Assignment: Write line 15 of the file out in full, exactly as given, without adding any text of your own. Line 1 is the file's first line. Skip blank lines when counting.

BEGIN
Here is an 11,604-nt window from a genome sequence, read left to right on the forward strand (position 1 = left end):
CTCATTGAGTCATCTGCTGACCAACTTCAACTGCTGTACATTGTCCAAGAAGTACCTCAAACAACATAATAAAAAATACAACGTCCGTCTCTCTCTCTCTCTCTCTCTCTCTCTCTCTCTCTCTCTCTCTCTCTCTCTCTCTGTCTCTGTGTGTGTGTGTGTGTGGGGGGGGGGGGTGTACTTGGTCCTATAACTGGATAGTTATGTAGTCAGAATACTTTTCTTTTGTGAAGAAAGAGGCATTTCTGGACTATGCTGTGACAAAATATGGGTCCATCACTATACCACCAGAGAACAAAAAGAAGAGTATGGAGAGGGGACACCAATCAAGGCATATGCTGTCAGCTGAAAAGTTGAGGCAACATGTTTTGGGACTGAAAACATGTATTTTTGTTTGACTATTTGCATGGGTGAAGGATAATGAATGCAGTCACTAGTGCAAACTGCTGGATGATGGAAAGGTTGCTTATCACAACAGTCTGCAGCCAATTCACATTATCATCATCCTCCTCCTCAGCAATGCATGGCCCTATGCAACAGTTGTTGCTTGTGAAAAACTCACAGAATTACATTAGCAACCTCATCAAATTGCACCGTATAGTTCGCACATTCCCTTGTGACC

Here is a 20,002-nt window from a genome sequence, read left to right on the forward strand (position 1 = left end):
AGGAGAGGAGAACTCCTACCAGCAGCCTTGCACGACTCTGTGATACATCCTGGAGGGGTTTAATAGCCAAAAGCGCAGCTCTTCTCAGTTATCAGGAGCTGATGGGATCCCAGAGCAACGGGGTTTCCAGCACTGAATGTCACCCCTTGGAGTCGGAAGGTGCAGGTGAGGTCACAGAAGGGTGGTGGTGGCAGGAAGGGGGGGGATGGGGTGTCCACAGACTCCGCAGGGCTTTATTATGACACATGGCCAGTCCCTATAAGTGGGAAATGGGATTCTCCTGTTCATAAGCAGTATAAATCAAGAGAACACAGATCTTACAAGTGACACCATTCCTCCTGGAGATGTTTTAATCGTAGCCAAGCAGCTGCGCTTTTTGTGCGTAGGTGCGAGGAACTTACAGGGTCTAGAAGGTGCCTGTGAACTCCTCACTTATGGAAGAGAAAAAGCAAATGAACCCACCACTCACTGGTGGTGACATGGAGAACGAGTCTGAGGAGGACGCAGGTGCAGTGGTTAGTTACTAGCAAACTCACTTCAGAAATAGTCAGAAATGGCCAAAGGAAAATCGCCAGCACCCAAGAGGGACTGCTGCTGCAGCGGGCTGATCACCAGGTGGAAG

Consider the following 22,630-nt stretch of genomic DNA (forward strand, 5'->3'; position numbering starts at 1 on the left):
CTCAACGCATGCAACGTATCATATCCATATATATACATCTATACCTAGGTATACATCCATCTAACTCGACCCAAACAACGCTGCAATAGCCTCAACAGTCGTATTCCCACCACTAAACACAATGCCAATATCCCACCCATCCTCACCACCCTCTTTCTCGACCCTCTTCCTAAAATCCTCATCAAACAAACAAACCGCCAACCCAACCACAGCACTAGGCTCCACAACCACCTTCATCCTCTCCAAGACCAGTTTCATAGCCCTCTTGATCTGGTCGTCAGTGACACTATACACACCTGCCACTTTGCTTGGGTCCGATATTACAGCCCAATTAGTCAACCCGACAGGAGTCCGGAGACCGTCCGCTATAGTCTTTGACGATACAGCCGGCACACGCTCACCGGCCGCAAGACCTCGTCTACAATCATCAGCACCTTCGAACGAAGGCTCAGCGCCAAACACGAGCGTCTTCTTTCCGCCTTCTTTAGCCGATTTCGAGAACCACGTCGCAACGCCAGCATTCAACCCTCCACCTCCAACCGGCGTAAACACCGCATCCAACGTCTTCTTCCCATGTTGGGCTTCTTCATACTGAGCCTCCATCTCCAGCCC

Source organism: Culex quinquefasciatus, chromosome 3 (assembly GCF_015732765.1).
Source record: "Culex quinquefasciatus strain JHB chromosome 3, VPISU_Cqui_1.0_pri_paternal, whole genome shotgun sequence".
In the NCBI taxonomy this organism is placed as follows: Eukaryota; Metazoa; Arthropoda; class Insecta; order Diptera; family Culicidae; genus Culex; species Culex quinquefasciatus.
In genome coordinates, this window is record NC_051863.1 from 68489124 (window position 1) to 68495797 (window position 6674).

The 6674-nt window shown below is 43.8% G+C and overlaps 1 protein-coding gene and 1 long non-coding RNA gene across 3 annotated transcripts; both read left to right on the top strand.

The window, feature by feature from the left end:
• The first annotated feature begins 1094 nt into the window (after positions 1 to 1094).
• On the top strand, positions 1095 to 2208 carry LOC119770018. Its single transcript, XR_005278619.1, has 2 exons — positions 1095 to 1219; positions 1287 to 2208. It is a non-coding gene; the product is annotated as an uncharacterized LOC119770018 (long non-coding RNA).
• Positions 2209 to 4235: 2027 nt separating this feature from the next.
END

• Positions 2209 to 4235: 2027 nt separating this feature from the next.